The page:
Drawing and Writing about Deer

Some diversions from the more serious issues that surround us.

Roping a Deer – author unknown

I had this idea that I was going to rope a deer, put it in a stall, sweet feed it on corn for a few weeks, then butcher it and eat it. Yum! The first step in this adventure was getting a deer.

Since they congregate at my cattle feeder and do not have much fear of me (a bold one will sometimes come right up and sniff at the bags of feed while I am in the back of the truck four feet away) it should not be difficult to rope one, toss a bag over its head to calm it down, then hog tie it and transport it home.

I filled the cattle feeder and hid down at the end with my rope. The cattle, having seen a roping or two before, stayed well back. They were not having any of it.

After 20 minutes, my deer showed up, 3 of them. I picked a likely looking one, stepped out, and threw my rope. The deer just stood there and stared at me. I wrapped the rope around my waist and twisted the end so I would have a good hold. The deer still just stood and stared at me, but you could tell it was mildly concerned about the whole rope situation.

I took a step towards it. It took a step away. I put a little tension on the rope, and received an education. The first thing I learned is that, while a deer may just stand there looking at you funny while you rope it, it is spurred to action when you start pulling on that rope.

That deer EXPLODED.

The second thing I learned is that, pound for pound, a deer is a LOT stronger than a cow or a colt. A cow or a colt in that weight range I could fight down with some dignity. A deer? No chance.

That thing ran and bucked, it twisted and pulled. There was no controlling that deer, and certainly no getting close to it. As it jerked me off my feet and started dragging me across the ground, it occurred to me that having a deer firmly attached to a rope was not such a good idea. The only upside is that they do not have much stamina.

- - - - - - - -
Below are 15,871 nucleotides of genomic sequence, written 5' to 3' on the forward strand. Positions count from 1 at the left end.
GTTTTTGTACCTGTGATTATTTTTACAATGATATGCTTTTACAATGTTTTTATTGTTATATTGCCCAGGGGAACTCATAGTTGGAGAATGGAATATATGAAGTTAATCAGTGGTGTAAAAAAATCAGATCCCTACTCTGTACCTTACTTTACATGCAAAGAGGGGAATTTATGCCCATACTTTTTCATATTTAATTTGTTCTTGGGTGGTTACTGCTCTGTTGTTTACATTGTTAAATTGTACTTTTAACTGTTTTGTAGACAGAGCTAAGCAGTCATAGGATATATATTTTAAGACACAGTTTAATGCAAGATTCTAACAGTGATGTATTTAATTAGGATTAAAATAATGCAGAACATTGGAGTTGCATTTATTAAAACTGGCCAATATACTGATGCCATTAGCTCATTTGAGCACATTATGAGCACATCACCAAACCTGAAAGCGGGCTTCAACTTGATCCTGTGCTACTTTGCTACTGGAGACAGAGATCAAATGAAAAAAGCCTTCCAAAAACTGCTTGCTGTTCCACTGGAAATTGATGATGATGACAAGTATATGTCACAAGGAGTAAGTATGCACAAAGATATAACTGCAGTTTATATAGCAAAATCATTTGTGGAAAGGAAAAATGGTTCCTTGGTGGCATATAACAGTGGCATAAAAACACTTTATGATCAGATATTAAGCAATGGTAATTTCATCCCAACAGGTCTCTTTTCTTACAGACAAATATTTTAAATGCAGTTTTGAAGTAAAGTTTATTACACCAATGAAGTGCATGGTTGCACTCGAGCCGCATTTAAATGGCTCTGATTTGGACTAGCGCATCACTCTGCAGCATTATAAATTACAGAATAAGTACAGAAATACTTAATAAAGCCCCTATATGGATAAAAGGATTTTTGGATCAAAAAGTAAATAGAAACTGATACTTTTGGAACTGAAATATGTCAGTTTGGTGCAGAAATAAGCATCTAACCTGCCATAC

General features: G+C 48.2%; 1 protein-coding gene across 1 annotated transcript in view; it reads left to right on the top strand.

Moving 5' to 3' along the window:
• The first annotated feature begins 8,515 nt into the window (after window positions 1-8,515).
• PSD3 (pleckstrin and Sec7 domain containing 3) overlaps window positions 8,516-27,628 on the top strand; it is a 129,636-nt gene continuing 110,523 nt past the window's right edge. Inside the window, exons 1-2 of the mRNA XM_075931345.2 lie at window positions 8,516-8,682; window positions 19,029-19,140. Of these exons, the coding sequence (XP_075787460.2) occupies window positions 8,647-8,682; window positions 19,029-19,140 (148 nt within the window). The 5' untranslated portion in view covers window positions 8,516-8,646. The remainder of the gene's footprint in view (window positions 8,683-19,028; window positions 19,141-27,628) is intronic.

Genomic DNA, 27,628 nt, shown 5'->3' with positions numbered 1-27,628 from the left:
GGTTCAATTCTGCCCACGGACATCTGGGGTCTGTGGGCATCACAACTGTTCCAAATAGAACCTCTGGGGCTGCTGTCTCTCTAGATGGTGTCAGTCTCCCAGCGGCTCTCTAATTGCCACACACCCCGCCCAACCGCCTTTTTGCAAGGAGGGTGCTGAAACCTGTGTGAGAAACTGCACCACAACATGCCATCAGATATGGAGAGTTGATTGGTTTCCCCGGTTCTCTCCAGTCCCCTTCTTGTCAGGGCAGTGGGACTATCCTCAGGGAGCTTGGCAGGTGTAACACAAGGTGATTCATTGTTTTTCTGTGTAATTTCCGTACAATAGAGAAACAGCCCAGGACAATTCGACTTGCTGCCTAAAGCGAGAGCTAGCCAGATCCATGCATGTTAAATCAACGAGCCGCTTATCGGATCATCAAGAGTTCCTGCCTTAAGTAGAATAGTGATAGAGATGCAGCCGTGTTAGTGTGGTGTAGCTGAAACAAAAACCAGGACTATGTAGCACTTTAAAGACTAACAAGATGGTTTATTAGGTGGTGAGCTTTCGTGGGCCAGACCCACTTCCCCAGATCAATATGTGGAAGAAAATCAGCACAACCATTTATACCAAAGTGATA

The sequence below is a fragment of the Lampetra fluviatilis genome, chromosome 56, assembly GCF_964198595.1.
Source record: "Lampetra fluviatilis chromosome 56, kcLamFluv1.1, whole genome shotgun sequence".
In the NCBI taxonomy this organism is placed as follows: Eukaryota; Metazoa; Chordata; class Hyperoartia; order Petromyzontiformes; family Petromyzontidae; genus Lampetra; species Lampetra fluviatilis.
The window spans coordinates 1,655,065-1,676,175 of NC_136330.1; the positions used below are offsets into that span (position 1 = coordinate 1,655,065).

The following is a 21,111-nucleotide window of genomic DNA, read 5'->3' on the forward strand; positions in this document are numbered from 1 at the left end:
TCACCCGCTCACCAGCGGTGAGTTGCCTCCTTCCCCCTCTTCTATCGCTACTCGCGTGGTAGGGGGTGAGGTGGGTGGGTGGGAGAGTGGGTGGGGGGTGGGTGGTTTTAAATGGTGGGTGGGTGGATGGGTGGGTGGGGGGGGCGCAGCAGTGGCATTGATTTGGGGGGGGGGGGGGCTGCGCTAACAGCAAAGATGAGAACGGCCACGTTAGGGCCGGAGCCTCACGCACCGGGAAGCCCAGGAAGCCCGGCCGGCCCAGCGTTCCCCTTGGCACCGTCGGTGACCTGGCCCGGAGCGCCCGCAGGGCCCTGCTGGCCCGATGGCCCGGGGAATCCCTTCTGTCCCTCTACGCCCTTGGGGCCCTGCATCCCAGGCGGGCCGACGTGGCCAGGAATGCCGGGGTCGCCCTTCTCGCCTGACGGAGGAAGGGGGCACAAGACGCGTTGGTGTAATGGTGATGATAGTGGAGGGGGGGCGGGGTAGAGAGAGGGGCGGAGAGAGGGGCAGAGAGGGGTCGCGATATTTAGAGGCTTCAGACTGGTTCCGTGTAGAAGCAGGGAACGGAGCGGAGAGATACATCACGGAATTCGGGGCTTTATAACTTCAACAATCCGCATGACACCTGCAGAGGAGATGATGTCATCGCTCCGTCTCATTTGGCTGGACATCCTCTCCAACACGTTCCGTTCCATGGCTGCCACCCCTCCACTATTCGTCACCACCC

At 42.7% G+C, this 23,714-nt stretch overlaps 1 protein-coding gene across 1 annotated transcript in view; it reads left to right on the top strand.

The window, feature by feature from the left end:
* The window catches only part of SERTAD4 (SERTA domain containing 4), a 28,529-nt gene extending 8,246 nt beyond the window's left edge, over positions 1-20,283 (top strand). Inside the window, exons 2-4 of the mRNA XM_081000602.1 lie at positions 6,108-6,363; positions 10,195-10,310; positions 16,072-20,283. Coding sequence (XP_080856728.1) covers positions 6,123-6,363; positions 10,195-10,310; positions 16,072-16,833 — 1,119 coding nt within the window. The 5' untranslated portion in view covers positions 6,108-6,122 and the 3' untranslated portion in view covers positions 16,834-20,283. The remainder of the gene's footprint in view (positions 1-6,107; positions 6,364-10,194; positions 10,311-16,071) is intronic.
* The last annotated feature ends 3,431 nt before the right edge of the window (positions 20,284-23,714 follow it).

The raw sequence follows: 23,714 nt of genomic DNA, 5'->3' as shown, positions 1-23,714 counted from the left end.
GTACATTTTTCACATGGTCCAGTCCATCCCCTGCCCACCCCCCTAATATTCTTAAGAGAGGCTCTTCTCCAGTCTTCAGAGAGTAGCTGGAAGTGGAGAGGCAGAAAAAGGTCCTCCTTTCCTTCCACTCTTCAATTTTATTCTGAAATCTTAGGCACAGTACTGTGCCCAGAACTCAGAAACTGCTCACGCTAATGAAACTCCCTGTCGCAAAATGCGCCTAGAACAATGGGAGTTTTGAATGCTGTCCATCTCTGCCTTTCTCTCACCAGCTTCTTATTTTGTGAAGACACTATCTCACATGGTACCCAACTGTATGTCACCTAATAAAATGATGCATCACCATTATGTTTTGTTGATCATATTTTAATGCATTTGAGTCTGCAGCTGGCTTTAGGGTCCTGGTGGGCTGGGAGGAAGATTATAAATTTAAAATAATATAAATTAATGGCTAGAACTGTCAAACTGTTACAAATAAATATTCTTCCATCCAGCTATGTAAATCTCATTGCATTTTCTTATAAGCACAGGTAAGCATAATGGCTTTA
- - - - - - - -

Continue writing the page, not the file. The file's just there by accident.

A brief ten minutes later, it was tired, and not as quick to jerk me off my feet and drag me. It took me a few minutes to realize this, since I was mostly blinded by the blood flowing out of the big gash in my head.

At that point, I had lost my appetite for cornfed venison. I hated the thing, and would hazard a guess that the feeling was mutual. I just wanted to get that devil creature off the end of that rope. But if I let it go with the rope hanging around its neck, it would likely die slow and painful somewhere.

Despite the gash in my head, and several large knots where I had cleverly arrested the deer’s pell mell flight by bracing my head against large rocks as it dragged me across the ground, I could still think clearly enough to recognize that I shared some tiny amount of responsibility for the situation we were in. I didn’t want the deer to suffer a slow death.

I managed to get it lined up between my truck and the feeder, a little trap I had set beforehand, like a squeeze chute. I backed it in there, and I started moving forward to get my rope back.

Did you know that deer bite? They do!

I never in a million years would have thought that a deer would bite, so I was very surprised when I reached up there to grab hold of that rope, and the deer grabbed hold of my wrist. Now, when a deer bites you, it is not like a horse, it does not just bite and let go. A deer bites and shakes its head, like a pit bull. They bite HARD and won’t let go. It hurts!